The More You Know, The Better Off You Are - Insurance Terms

Submitted by BlockInsurance on Tue, 11/05/2019 - 21:52

With all kinds of different coverages for all kinds of different needs, insurance can sometimes be confusing. And to make it even more challenging, at times it probably seems like insurance websites and policy documents are written in a completely foreign language.

We're always here to help you understand all the confusing terms and documents but we wanted to give you a few terms to stick in your back pocket!

General Insurance Terms

  • Actual Cash Value: This type of coverage pays according to what an item was worth the time it was damaged - it takes the depreciation and wear and tear into account. For example, if you could have sold your couch for about $200 just before it was damaged, that's actual cash value, even if a similar new couch would cost $1,000.


  • Replacement Cost: This pays the amount it would cost to replace a damaged item with a new one (such as the $1,000 couch above). It does not factor in depreciation or wear and tear. 


  • Declarations Page: This is usually the first pages of your policy. This breaks down who owns the policy, what property is covered and for how much, etc. 


  • Endorsement: This is a change to your insurance policy's coverage such as adding a vehicle, a driver or changing your mailing address, etc. 


  • Med Pay (Medical Payments): This pays for medical expenses for those covered by your policy in the event of an auto accident, regardless of fault. It also covers medical expenses for guests if they are injured on your property, but unless it is a car accident, it usually does not cover injuries someone suffers on their own property.


  • Umbrella: A policy that provides additional liability coverage. It kicks in right after your other insurance policies have reached their limits. 


  • Underwriting: The evaluation process insurance companies use to determine if they will provide coverage to a customer.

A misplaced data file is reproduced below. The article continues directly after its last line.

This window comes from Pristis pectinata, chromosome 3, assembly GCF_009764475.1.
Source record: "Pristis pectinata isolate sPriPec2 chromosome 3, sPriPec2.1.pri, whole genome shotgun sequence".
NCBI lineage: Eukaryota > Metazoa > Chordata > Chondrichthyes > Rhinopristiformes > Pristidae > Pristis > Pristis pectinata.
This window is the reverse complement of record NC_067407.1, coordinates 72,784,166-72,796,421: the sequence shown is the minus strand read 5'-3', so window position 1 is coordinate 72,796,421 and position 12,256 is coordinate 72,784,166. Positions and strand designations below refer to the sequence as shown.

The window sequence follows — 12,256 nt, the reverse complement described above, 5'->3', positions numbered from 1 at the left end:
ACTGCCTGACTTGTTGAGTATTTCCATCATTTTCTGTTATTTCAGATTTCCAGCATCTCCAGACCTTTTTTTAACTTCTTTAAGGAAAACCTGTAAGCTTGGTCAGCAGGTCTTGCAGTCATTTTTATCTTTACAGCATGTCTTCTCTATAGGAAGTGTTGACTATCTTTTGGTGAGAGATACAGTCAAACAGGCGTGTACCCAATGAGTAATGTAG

Auto Insurance Terms

  • Bodily Injury: Covers expenses for physical injuries, such as hospital bills or medical care. 


  • Collision Coverage: This pays for damage to a vehicle caused by you or someone else covered by your policy. 


  • Comprehensive Coverage: If your vehicle is damaged by something you could not control, such as a fire or a tree falling, comprehensive coverage applies. 


  • PIP (Personal Injury Protection): This pays medical expenses for a policyholder or additional insured, and their passengers, if they are hurt in an auto accident, regardless of fault. 


  • Uninsured/Underinsured Motorist Coverage: Pays for damages and expenses if another driver is at fault in an accident but does not have enough insurance to cover your costs.

Homeowners Insurance Terms

  • Additional Living Expenses: Coverage for expenses above your usual living expenses, such as if you have to stay in a hotel because you can't live in your damaged home. 


  • Flood Insurance: Typically, standard homeowners' policies do not provide coverage for flooding - it must be purchased separately.


  • Peril: A specifically defined risk, such as hail, flooding, wind, etc. 


  • Scheduled Personal Property: Separate coverage for high-value items such as expensive jewelry, that exceeds the limits of your policy or are otherwise excluded. 

We hope these terms help you! If something isn't clear when buying insurance, don't be afraid to ask questions. That's what we are here for!


Like we always say around here, the more you know about your coverage, the better off you are!